June 8, 2014
- “This is not the ‘Nordic’ approach, nor is it a Canadian variation on the ‘Nordic’ approach. It is an unconstitutional variation of our broken laws that impose more danger, more criminalization, and fewer safe options, contrary to the requirement of the Supreme Court of Canada to address these dangerous and ineffective laws. This made in Canada model will lead to a continued epidemic of violence against sex workers in Canada.” A year after the old rules were struck down by the Supreme Court, Canada’s government has passed new legislation on sex work in this country. For analysis, and to find out why these new rules will not make life safer for sex workers or those who live them them and love them, read more here, here and watch a panel discussion on the new legislation here. It’s also a great time to revisit Ainsley Doty’s piece from our recent issue, After Bedford.
- Are you a man looking to further feminist practice in your own life? Here are 35 really useful ways to put your thinking into practice every day.
- “Suddenly it became possible to see that if there’s a rule, it’s that the more obviously your work benefits others, the less you’re paid for it. CEOs and financial consultants that are actually making other people’s lives worse were paid millions, useless paper-pushers got handsomely compensated, people fulfilling obviously useful functions like taking care of the sick or teaching children or repairing broken heating systems or picking vegetables were the least rewarded.” Does your job actually benefit society? Then you’re probably not getting paid very much. David Graeber deconstructs why people with bullshit jobs are the highest earners.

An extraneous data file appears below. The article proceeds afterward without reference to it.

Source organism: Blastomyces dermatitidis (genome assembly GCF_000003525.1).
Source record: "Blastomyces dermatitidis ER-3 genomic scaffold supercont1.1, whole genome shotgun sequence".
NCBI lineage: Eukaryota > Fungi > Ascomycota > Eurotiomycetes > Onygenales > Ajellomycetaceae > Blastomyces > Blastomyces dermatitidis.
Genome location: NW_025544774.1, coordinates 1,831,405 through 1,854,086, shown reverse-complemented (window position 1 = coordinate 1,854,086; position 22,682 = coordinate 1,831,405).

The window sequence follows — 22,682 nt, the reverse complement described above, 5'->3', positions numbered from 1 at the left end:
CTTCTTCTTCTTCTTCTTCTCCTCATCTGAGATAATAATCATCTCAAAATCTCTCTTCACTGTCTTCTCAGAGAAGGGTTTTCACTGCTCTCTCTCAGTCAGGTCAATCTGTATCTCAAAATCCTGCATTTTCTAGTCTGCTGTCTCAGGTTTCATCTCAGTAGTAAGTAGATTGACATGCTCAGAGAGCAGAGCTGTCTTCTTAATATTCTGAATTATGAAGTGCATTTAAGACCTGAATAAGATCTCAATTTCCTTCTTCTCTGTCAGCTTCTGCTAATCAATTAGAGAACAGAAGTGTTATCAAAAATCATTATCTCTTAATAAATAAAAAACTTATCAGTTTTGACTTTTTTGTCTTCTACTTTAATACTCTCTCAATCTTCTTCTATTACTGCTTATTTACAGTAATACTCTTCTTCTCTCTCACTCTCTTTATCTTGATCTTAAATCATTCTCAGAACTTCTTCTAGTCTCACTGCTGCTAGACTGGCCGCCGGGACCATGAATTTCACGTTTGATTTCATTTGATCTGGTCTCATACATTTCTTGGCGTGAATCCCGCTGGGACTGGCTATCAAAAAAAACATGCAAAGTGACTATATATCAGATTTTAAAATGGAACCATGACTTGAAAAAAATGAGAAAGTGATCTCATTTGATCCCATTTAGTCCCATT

- “When you have a living wage, you don’t get paid and think: do I buy food this week? How am I going to pay this bill? Are they gonna shut my lights off?” What happens when workers are actually paid a living wage? They can afford healthcare, childcare, food and rent. Provincial governments take note.
- “The woman is overrated. The woman has produced only one really great work of art. The woman owes her best work to something else. The woman can’t even really take credit for her one really great work of art.” Mallory Ortberg on how not to review women’s writing. (She also recently taught us how to talk to babies.)
- “You know — Canadian words…N—r doesn’t mean anything in Canada.” Whoopi Goldberg puts her foot in her mouth once again, claiming that Canada is free from a history of racial oppression. Let’s talk about the myth of Canada as a ‘postracial’ country, and examine our history more closely.
- “We need to believe that our neighbor, with whom we chat late at night while walking the dog, will not suddenly raise an eyebrow and start talking about our legs, our hair, our bodies, and that we will not have to mentally calculate how far it is to the door, how many times we have to go out at night alone, how many days are left on our lease.” Sarah Jaffe on the “not all men” phenomenon, and why women so desperately wish we could believe it.
- “I feel like I’ve been waiting all my life for women to be talking the way we are right now, and that many men have joined in the conversation or support from the sidelines or get it is magnificent and inspiriting.” Jessica Valenti interviews Rebecca Solnit, talking about her coinage of the term ‘mansplaining’, rape culture, and online harassment.
- In the wake of her death at 93, there have been numerous tributes to lifelong activist Yuri Kochiyama, who fought for reparations for Japanese internment in the US, and worked with the Black Power movement and the anti-war movement. Read more about her life and work, and watch this interview between Kochiyama and Angela Davis: “People in the movement sustain each other. It’s because their spirit is so contagious.”